Incontinence is the involuntary loss of urine at an inappropriate time or place – this can vary from just a few drops every now and then to full bladder leakage.
- Approximately 1 in 3 women have some degree of urinary incontinence.
- In women aged 45-60years old this number increased to 50%
- Approximately 13% of men have urinary incontinence
- Not all incontinence is the same! There is stress urinary incontinence and urge urinary incontinence.
"involuntary loss of urine on effort or physical exertion, or on sneezing or coughing"
- This is the most common type of incontinence and the one most people are familiar with
- Can be varying amounts of leakage that occurs with effort ie, jump, bend, lift, run, cough
- Associated with an outlet closure problem ie, pelvic floor weakness or prolapse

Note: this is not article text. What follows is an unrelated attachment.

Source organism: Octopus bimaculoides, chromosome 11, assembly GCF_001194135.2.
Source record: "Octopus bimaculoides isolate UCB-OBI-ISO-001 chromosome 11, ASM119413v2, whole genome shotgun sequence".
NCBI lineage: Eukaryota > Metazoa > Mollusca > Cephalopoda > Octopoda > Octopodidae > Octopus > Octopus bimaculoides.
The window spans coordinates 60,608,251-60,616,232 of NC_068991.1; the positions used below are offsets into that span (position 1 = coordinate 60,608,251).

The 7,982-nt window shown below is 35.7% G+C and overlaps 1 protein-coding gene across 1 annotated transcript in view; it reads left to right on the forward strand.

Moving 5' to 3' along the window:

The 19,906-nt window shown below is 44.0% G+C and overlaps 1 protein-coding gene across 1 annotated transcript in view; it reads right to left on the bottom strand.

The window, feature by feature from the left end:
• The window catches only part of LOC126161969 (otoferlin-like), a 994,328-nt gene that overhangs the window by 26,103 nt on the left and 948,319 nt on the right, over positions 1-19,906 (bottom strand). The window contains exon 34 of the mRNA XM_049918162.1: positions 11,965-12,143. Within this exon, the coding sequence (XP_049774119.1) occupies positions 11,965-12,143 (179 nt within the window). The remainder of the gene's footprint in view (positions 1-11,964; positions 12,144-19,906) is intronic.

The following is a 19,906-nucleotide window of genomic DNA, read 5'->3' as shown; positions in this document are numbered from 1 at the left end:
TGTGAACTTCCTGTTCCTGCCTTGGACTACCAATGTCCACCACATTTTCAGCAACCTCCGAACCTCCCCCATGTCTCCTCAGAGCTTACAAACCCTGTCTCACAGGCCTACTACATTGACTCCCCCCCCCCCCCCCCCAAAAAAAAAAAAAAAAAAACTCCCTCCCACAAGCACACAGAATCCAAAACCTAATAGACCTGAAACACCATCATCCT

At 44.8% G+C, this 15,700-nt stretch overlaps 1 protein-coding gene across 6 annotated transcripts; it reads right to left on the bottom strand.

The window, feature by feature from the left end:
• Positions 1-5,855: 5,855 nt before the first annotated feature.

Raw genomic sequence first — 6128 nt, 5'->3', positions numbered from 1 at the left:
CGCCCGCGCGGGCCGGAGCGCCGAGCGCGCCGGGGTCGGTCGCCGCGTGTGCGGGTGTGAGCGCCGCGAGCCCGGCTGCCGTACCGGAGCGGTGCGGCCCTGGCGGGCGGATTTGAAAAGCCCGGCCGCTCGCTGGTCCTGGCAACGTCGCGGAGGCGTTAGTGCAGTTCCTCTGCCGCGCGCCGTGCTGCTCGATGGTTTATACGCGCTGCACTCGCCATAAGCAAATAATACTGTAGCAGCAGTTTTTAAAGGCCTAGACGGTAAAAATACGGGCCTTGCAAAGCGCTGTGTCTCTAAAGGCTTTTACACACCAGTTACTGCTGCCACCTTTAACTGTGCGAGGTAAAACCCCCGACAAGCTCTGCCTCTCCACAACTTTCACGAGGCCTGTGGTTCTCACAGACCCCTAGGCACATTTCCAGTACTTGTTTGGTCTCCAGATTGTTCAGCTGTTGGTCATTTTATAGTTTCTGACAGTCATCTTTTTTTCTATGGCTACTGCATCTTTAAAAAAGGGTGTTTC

- NOT associated with a 'weak bladder'
"involuntary loss of urine associated with urgency"
- There is often a strong urge to go but you don't not make it to toilet in time
- Also associated with frequency – needing to go more often or getting up in the night to go
- Common triggers include - seeing the toilet, getting the key in the door or running water
- Can be caused by a sensitive or 'overactive' bladder or by poor bladder and fluid habits
A pelvic health physiotherapist can diagnose which type of incontinence you have and treat accordingly – 70% of women with incontinence will get significant improvements with appropriate treatment!
A full assessment of the pelvic floor can identify not only general muscle weakness, but also the co-ordination and timing ability of the muscles to contract when there is increased pressure (such as a laugh or cough). Research has shown that up to 50% of women perform a pelvic floor contraction incorrectly if they are only given verbal cues. An internal pelvic floor examination is used so the therapist can ensure a correct and effective pelvic floor contraction can be achieved. Following this asssessment an individualised pelvic floor retraining programme can be commenced.